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(The CIWS has pointed out how provincial governments are in a conflict of interest when they allow the WCB to deny chronic stress claims due to workload in hospitals and schools. This allows the provinces to understaff their hospitals and schools without having to face workplace safety inspections. (See Workplace Safety Inspections - 'Out of Synch'). The fact that WCB denies stress claims is not only discriminatory, but it also harms Canadian society by contributing to chronic understaffing. Understaffing has been implicated in the increasing injury rates of workers and in the deaths of patients due to medical errors. Chronic understaffing contributes significantly to increased wait times in Canadian hospitals.)

Thursday, June 14, 2007

Nurses refuse to staff Hull ER for 2 hours

Emergency room nurses at Gatineau's Hull hospital refused to work for two hours Wednesday night to emphasize concerns over understaffing,

CBC News

Emergency room nurses at Gatineau's Hull hospital refused to work for two hours Wednesday night to emphasize concerns over understaffing, and the head of their union says more protests could be held if the hospital doesn't get more nurses.

The hospital cafeteria sit-in began after only seven of 11 nurses showed up for their shifts, on a night when the emergency room was at 200 per cent of capacity.

The nurses said the level of understaffing was unacceptable and dangerous for patients.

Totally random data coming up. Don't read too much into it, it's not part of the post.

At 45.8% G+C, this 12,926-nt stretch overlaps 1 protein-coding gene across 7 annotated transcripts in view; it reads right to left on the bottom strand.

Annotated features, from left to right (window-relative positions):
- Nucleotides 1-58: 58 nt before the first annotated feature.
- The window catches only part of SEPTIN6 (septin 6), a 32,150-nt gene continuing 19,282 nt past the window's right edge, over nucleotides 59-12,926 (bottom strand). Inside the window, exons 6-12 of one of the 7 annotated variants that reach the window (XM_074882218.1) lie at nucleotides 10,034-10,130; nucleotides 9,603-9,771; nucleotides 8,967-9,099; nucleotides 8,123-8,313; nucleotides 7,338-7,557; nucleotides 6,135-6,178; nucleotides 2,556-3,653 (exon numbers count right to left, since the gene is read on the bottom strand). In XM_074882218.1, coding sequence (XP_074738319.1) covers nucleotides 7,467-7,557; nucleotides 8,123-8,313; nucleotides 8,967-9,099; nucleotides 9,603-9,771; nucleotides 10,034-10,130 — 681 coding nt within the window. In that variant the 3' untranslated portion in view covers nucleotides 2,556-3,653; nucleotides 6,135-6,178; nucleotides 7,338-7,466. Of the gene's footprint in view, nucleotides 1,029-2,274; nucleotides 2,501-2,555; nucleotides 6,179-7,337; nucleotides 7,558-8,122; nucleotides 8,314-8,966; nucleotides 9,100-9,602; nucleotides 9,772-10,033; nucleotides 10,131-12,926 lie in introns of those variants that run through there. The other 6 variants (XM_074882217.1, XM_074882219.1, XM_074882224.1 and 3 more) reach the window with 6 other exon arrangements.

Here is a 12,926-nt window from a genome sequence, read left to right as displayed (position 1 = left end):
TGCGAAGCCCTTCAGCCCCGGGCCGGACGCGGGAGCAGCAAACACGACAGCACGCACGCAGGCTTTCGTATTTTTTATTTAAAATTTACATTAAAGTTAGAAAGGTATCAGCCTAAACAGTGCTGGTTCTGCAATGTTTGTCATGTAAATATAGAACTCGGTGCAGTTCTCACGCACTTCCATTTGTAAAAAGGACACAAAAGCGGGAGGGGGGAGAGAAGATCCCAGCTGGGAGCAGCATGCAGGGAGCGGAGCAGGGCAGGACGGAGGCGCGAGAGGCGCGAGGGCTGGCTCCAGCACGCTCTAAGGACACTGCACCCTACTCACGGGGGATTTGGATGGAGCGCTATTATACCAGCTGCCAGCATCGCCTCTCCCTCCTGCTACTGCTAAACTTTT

The protest ended after day-shift nurses agreed to come in and work overtime.

Élizabeth Leduc, who heads the union representing nurses at Hull hospital, said she can't guarantee it will be the last such work refusal.

"I don't have a crystal ball. I can't tell you if it's going to happen again," Leduc said, adding she hopes it won't.

The union was in talks Thursday afternoon with hospital administration in an effort to find possible solutions to the understaffing problems that include postponing vacations and working 12-hour shifts, Leduc said.

The protest took place a week after the Quebec government announced funding to bolster medical staffing in the Outaouais region.

But Leduc said nurses are fed up with the shortage, which has been a problem the past eight years.

"They need something to change it right away. What they need is personnel."

Hospital officials would not comment on the protest or the talks with the union, but said they are trying to find solutions to the nursing shortage.

They also promised the Hull hospital emergency room, which was at 140 per cent capacity for most of Thursday, will stay open and will continue to provide normal services.

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